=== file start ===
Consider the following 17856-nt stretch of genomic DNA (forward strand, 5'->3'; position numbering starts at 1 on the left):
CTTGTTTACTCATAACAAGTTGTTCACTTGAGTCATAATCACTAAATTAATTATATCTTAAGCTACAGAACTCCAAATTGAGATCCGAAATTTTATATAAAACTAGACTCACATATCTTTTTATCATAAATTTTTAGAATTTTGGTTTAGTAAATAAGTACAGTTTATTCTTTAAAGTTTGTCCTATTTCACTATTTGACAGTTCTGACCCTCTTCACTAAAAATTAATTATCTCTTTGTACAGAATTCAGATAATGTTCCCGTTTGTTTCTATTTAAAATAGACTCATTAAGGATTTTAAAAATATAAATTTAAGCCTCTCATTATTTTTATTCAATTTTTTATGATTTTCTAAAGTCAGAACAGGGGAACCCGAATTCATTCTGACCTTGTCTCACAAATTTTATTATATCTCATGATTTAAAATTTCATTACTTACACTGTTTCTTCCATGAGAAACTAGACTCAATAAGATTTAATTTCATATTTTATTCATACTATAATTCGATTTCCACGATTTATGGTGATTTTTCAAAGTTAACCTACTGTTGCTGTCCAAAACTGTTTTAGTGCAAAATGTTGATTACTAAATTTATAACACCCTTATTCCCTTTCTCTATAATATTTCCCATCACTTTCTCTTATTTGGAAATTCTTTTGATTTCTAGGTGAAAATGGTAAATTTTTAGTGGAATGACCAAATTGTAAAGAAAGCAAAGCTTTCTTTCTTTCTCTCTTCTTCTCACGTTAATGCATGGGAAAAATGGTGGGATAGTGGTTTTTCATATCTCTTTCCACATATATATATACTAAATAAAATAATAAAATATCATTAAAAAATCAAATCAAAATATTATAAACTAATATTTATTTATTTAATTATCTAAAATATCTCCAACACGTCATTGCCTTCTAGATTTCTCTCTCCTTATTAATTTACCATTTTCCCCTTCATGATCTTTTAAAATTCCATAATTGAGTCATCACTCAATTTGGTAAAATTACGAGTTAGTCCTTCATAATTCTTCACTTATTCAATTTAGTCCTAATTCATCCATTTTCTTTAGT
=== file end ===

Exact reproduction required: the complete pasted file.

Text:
Consider the following 17856-nt stretch of genomic DNA (forward strand, 5'->3'; position numbering starts at 1 on the left):
CTTGTTTACTCATAACAAGTTGTTCACTTGAGTCATAATCACTAAATTAATTATATCTTAAGCTACAGAACTCCAAATTGAGATCCGAAATTTTATATAAAACTAGACTCACATATCTTTTTATCATAAATTTTTAGAATTTTGGTTTAGTAAATAAGTACAGTTTATTCTTTAAAGTTTGTCCTATTTCACTATTTGACAGTTCTGACCCTCTTCACTAAAAATTAATTATCTCTTTGTACAGAATTCAGATAATGTTCCCGTTTGTTTCTATTTAAAATAGACTCATTAAGGATTTTAAAAATATAAATTTAAGCCTCTCATTATTTTTATTCAATTTTTTATGATTTTCTAAAGTCAGAACAGGGGAACCCGAATTCATTCTGACCTTGTCTCACAAATTTTATTATATCTCATGATTTAAAATTTCATTACTTACACTGTTTCTTCCATGAGAAACTAGACTCAATAAGATTTAATTTCATATTTTATTCATACTATAATTCGATTTCCACGATTTATGGTGATTTTTCAAAGTTAACCTACTGTTGCTGTCCAAAACTGTTTTAGTGCAAAATGTTGATTACTAAATTTATAACACCCTTATTCCCTTTCTCTATAATATTTCCCATCACTTTCTCTTATTTGGAAATTCTTTTGATTTCTAGGTGAAAATGGTAAATTTTTAGTGGAATGACCAAATTGTAAAGAAAGCAAAGCTTTCTTTCTTTCTCTCTTCTTCTCACGTTAATGCATGGGAAAAATGGTGGGATAGTGGTTTTTCATATCTCTTTCCACATATATATATACTAAATAAAATAATAAAATATCATTAAAAAATCAAATCAAAATATTATAAACTAATATTTATTTATTTAATTATCTAAAATATCTCCAACACGTCATTGCCTTCTAGATTTCTCTCTCCTTATTAATTTACCATTTTCCCCTTCATGATCTTTTAAAATTCCATAATTGAGTCATCACTCAATTTGGTAAAATTACGAGTTAGTCCTTCATAATTCTTCACTTATTCAATTTAGTCCTAATTCATCCATTTTCTTTAGT